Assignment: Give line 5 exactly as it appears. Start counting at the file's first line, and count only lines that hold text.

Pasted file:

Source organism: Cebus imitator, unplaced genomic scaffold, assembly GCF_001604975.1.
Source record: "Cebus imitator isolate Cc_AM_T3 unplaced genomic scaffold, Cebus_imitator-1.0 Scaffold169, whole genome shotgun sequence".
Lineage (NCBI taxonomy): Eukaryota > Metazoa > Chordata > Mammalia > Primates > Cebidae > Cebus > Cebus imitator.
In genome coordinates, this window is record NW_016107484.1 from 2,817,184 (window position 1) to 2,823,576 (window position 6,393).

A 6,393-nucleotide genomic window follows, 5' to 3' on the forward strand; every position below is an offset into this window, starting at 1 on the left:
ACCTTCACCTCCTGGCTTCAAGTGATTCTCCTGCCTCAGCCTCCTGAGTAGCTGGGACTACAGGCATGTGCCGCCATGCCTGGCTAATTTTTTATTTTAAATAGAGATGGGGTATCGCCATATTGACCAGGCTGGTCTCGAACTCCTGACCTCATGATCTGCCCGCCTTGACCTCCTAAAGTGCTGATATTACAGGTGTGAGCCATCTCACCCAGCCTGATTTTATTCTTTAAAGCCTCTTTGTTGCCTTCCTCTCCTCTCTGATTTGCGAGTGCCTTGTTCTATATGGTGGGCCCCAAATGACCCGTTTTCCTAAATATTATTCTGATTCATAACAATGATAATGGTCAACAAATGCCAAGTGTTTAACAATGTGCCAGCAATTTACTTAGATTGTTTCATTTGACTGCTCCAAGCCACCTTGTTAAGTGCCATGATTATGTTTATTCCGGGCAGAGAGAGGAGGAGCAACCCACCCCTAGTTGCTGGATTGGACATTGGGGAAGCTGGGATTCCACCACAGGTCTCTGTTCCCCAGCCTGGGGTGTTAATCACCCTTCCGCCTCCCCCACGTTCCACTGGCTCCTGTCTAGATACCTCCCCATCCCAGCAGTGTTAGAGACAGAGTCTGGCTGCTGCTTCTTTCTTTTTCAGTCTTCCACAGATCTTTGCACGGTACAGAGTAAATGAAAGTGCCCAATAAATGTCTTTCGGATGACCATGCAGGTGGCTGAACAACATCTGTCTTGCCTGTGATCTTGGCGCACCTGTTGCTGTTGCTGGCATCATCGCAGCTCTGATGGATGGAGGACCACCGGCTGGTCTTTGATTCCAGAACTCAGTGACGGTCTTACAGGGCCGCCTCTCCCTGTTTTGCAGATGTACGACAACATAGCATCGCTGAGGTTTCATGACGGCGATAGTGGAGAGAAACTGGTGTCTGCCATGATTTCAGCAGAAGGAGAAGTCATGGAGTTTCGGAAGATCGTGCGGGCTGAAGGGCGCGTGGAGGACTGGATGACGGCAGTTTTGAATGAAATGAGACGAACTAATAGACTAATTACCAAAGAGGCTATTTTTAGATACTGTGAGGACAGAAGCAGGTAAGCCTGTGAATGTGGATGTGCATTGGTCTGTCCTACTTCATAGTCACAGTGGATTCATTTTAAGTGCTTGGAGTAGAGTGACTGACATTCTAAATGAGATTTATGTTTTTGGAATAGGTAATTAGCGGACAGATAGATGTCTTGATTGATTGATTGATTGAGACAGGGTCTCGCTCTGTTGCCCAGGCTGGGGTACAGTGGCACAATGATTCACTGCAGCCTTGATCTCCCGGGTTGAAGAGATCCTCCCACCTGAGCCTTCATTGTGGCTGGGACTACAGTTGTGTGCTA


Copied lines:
A 6,393-nucleotide genomic window follows, 5' to 3' on the forward strand; every position below is an offset into this window, starting at 1 on the left: